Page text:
What You Should Know About H2O
By Jill Jackson, Certified Nutritional Practitioner
Water is one of the most vital things for human life. Without water we would all be dead within 4 days to a week. As morbid as that may be, it shows how essential it is for human life. Collectively the human body is between 60-66% water, that’s a pretty large percentage! This percentage is even larger when the human fetus is developing in the womb (up to 80%). Our bones contain about 30% water, and it is a main component of all fluids in our body.
Water is involved in many important functions such as:
- Body temperature regulation
- Elimination of waste
- Elimination of toxins
- Digestion and absorption
- The carrying of electrolytes
That’s just to name a few. In a 24 hour day we lose 1.5 liters of water through urine only. Also an additional 400ml through the breath, 150ml through feces and 750ml through our skin. That equals 2.8 liters of water loss every single day. The simple answer would be to say that 2.8 liters is the amount of water we should be drinking each day. However, the body can make a small amount of water by metabolizing certain nutrients and we also receive water directly from food. This still leaves us with an average of 1-1.5 liters of water that we need to get from elsewhere.
Why 6-8 glasses?
Why does this magic number ‘6-8’ appear everywhere? It’s because 6-8 cups are an estimated daily intake that stems back to a 1945 US Food and Nutrition Board recommendation. A little outdated if you ask me! Water intake will vary depending on your size, activity level, climate, and your diet. It should be completely individualized to you!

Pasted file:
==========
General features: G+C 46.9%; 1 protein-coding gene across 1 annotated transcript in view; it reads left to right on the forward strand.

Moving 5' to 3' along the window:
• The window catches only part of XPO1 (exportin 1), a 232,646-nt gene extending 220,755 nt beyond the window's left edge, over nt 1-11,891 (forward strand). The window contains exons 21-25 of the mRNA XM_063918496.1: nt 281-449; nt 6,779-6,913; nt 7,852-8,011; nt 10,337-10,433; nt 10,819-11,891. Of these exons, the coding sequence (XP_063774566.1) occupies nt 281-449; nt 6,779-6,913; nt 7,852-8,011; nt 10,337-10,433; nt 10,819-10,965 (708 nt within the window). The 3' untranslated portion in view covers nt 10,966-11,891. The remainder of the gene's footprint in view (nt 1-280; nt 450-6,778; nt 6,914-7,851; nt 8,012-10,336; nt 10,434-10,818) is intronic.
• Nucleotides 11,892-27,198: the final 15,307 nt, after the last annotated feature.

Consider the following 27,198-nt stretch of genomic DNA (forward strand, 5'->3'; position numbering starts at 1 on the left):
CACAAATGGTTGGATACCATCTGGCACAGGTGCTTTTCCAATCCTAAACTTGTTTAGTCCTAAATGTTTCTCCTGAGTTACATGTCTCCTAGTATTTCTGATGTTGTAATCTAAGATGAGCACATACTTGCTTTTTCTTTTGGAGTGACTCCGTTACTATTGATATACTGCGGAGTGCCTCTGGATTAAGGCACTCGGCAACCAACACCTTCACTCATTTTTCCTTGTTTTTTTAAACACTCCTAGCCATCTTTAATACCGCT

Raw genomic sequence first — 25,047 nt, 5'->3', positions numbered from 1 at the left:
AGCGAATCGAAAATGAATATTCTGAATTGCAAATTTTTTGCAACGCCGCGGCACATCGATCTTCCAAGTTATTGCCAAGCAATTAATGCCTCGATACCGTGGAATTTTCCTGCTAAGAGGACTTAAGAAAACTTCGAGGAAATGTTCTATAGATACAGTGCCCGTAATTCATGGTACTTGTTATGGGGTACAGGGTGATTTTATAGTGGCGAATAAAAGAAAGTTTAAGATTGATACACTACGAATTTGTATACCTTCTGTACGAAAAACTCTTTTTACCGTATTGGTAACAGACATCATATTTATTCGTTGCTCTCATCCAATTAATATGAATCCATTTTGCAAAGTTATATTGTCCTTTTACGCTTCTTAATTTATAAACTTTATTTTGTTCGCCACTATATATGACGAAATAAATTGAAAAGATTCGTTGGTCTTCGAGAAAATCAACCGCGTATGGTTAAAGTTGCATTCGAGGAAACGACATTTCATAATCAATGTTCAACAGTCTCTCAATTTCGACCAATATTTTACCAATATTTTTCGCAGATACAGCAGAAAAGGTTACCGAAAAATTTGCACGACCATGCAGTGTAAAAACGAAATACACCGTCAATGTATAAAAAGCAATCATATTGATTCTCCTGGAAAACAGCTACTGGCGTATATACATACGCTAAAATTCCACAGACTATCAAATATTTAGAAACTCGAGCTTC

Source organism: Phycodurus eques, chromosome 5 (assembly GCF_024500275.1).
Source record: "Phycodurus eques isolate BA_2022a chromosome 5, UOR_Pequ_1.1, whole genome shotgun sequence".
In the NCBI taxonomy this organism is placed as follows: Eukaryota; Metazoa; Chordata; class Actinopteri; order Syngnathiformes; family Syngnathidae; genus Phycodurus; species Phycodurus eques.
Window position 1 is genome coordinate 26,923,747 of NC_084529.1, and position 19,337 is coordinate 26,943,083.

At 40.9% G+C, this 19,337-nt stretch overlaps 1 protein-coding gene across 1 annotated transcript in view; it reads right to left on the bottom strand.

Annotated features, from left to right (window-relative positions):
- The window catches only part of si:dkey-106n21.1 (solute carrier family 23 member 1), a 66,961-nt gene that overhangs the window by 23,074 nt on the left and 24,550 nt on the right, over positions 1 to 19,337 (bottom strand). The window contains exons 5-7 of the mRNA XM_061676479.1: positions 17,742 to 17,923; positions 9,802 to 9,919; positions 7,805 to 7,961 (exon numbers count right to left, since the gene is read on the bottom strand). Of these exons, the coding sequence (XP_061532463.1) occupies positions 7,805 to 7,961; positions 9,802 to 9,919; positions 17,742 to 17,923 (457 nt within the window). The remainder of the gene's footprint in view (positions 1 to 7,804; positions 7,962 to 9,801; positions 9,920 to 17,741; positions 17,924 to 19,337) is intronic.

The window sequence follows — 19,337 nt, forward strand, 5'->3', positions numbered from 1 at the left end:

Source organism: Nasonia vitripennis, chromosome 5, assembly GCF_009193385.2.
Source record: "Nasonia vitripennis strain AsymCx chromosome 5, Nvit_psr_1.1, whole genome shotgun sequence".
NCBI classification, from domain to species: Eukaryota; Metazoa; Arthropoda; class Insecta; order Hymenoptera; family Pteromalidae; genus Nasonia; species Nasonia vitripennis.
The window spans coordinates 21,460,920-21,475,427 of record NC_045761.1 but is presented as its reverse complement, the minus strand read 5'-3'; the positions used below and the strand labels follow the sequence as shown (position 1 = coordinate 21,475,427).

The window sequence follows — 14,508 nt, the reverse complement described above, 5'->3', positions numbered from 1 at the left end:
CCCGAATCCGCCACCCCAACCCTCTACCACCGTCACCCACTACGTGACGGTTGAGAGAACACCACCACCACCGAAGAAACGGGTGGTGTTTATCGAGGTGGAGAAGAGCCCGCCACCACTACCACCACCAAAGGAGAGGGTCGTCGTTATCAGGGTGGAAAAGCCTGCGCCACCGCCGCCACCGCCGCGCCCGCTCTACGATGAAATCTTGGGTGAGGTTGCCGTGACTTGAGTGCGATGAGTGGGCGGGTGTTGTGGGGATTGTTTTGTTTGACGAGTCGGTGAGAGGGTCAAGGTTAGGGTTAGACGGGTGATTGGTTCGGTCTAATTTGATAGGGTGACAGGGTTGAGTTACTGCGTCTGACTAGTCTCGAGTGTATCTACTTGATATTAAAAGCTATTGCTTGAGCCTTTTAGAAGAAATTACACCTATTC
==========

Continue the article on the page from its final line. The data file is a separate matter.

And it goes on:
The consequences of not drinking enough water:
With all the functions adequate water consumption supports, there is bound to be a host of negative things that can happen to our bodies when we lack proper hydration. Dehydration can affect both our physical and mental health. Water protects our organs and digestive system. Dehydration can cause gastric ulcers, asthma, allergies, high blood pressure, irritation, migraines, lupus, light headedness, and chronic fatigue. It can even cause things like joint pain since cartilage cushioning requires water to remain fluid and function properly. A lot of these symptoms can be missed or be mistaken to be caused from other ailments.
Is there a maximum amount of water you should intake?
Drinking above around 2 liters daily can be harmful to your body. Too much water can be hard on your kidneys, causing over hydration. In severe cases, you can die. A few cases have been seen in marathon runners or people who take certain drugs, disturbing their thirst reflex. Keep in mind there has been far more people who have died from dehydration than over hydration. It is rare, but it can happen.
How should we get water into our diet?
We should get water from water, and we should never try to obtain hydration simply from sugary pops and coffee. Water is the simplest form of hydration. There is a ton of debate about what water is best. However, a high elevation spring water seems to be the cleanest and purest source but realistically it is not attainable for all. Tap or city water can contain a horrible amount of toxins. It can be hard to know what dangers can be found in our tap water, for this reason, I recommend water that has had some type of filtration. Installing a reverse osmosis tap would be a great option. Cost wise this may not be an option for many, in that case I recommend the Santevia jug filters. Any filtration is better than none!
In summary, water is absolutely life sustaining. Sadly, I feel that much of the world’s Western population lives day to day unknowingly dehydrated. If you haven’t already, add proper hydration to the top of your health goals and you will soon see the difference it can make in your daily life!
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